Not a great day on the political horse-race front for Oregon
Democratic gubernatorial candidate John Kitzhaber
First came this morning's front-page piece
on fund-raising in The Oregonian
detailing how Republican Chris Dudley,
a rookie candidate (albeit one with name recognition from his NBA career), is outdistancing a veteran pol like Kitzhaber, a former two-term governor and ex-president of the Oregon Senate.
Then there's this new poll
from Rasmussen Reports (yes, the polling outfit that Democrats say is full of it) showing Dudley maintaining a small lead over Kitzhaber. Dudley's 3-percentage-point lead is within the survey's margin of sampling error. But given the general pessimism about the economy among survey respondents, the most troubling number in this poll for Kitzhaber is this: "Seventy-nine percent (79%) of voters who think the economy is improving favor Kitzhaber. Seventy-three percent (73%) of those who say it is worsening support Dudley."
And then, as reported on BlueOregon
, Swing State Project has moved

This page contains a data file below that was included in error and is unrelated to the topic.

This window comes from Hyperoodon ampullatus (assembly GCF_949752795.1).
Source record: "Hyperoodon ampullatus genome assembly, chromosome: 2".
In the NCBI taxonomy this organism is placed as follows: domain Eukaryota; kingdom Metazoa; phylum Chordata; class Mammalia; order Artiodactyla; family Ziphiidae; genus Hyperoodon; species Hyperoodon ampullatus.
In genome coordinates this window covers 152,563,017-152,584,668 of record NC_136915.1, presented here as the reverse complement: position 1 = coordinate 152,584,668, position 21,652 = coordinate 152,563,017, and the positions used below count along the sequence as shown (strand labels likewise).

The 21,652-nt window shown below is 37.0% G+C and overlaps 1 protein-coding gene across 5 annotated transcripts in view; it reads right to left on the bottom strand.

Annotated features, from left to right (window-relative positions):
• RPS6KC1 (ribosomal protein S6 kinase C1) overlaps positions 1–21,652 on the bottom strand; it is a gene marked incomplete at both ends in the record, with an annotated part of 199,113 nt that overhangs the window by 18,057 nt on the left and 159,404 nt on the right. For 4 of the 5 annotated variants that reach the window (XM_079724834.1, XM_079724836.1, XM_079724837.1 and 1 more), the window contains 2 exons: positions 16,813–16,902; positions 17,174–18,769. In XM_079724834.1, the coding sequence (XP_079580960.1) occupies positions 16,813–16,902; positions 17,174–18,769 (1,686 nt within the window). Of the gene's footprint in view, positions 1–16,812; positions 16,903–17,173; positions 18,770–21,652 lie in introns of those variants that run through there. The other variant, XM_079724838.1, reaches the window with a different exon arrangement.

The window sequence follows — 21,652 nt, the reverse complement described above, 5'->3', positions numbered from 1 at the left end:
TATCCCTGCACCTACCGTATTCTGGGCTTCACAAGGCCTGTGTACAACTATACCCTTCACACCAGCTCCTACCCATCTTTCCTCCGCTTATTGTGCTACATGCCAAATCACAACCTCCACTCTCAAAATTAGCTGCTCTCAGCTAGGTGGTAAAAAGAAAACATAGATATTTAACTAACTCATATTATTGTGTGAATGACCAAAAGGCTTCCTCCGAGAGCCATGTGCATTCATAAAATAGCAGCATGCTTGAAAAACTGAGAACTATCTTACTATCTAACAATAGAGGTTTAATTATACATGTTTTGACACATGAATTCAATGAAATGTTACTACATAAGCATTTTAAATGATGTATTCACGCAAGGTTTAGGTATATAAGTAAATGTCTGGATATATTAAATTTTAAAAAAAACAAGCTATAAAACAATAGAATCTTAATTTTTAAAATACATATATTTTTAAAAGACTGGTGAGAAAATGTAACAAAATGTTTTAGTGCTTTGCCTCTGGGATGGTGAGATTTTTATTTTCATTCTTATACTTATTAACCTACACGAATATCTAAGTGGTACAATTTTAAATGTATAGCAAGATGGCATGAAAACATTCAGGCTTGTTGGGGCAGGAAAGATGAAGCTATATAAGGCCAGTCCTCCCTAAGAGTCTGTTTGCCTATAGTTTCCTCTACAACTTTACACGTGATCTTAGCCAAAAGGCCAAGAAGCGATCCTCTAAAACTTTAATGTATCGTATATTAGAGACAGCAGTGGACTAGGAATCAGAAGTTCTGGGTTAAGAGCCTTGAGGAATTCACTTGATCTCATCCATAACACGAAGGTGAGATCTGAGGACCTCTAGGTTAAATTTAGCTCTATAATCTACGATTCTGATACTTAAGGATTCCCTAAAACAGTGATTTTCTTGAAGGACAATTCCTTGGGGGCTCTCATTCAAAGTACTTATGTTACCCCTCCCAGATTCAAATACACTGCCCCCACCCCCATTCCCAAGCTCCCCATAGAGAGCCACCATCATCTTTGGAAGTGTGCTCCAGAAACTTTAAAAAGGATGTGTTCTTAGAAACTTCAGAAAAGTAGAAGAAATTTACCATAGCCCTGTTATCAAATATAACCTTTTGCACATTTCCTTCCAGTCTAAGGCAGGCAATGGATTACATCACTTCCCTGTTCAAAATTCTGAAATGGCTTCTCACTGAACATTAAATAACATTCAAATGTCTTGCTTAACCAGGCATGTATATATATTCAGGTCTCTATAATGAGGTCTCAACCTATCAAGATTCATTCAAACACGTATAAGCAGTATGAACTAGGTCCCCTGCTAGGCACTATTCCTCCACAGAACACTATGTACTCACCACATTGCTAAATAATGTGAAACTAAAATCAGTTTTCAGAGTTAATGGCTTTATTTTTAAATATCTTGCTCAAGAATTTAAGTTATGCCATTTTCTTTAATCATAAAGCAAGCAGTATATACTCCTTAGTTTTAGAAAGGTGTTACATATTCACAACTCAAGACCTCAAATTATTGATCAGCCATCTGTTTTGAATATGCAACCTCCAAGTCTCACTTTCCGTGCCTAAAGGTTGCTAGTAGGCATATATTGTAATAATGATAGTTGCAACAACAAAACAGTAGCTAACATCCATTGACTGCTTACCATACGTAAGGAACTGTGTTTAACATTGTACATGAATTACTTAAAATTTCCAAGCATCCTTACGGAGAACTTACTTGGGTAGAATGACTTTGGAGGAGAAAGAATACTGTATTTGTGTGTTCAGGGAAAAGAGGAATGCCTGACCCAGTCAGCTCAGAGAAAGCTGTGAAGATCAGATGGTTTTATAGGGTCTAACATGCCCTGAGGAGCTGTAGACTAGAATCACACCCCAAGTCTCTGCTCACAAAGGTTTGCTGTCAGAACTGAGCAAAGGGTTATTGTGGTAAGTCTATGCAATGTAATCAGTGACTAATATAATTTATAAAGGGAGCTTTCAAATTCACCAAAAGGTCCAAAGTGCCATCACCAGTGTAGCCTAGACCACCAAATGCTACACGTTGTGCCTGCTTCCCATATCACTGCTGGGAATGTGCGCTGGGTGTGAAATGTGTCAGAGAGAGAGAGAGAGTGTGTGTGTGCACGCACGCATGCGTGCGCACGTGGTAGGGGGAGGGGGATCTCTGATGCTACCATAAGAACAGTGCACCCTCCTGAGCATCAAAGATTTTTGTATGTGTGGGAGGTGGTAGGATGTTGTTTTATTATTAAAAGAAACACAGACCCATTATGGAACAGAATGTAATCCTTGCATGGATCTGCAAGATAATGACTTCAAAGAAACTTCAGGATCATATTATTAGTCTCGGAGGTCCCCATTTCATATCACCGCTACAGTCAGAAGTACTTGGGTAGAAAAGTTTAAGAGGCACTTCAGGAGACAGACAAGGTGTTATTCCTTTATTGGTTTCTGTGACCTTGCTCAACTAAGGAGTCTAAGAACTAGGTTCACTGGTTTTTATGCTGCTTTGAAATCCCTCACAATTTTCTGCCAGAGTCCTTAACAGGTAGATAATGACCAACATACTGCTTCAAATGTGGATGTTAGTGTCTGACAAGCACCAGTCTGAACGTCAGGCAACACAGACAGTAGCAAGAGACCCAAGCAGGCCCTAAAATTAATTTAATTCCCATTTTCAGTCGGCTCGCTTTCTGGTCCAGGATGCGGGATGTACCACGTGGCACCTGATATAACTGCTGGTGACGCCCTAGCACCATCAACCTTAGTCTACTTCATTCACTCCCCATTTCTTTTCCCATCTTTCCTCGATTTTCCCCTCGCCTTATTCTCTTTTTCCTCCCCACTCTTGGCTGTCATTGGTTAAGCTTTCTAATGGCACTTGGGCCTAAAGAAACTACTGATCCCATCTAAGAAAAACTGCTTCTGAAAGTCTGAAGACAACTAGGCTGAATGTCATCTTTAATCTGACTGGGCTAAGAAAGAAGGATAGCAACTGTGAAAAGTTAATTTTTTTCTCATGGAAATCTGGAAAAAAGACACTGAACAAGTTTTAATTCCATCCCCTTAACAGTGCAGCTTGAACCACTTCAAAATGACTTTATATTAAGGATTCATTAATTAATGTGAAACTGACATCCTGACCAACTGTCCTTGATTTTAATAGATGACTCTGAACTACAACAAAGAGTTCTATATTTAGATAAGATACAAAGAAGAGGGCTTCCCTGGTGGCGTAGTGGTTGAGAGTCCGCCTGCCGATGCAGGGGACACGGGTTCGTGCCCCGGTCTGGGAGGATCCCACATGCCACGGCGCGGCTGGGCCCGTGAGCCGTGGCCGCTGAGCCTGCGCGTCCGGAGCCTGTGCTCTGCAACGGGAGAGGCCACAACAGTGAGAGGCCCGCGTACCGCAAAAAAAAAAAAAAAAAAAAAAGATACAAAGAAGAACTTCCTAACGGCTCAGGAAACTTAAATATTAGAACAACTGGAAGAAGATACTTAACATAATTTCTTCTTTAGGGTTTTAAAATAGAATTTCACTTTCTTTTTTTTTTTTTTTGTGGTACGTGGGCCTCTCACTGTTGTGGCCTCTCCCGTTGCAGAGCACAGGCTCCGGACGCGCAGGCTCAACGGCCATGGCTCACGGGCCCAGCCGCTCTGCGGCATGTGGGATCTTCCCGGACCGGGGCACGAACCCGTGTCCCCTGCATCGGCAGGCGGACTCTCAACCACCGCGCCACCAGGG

the Oregon gubernatorial race from "Likely D" to "Tossup." I found the most interesting part about BlueOregon's discussion with the Swing State people to be the comparison of the Oregon race to the California gubernatorial contest.
In California, ex-Gov. Jerry Brown, a Democrat, faces wealthy Republican Meg Whitman in his bid to return to the job. When I was in California a couple weeks back, the news was filled with stories about Brown's advisers trying to re-assure supporters that Whitman's large fund-raising advantage—and ability to dominate TV with ads—didn't matter so much because Brown was already well-known to Californians. The problem with that contention is that polls
showed younger voters had much less idea who Brown was and that Whitman's ads were doing the defining for them.
A lesson for Kitzhaber, who left the governor's office in 2003?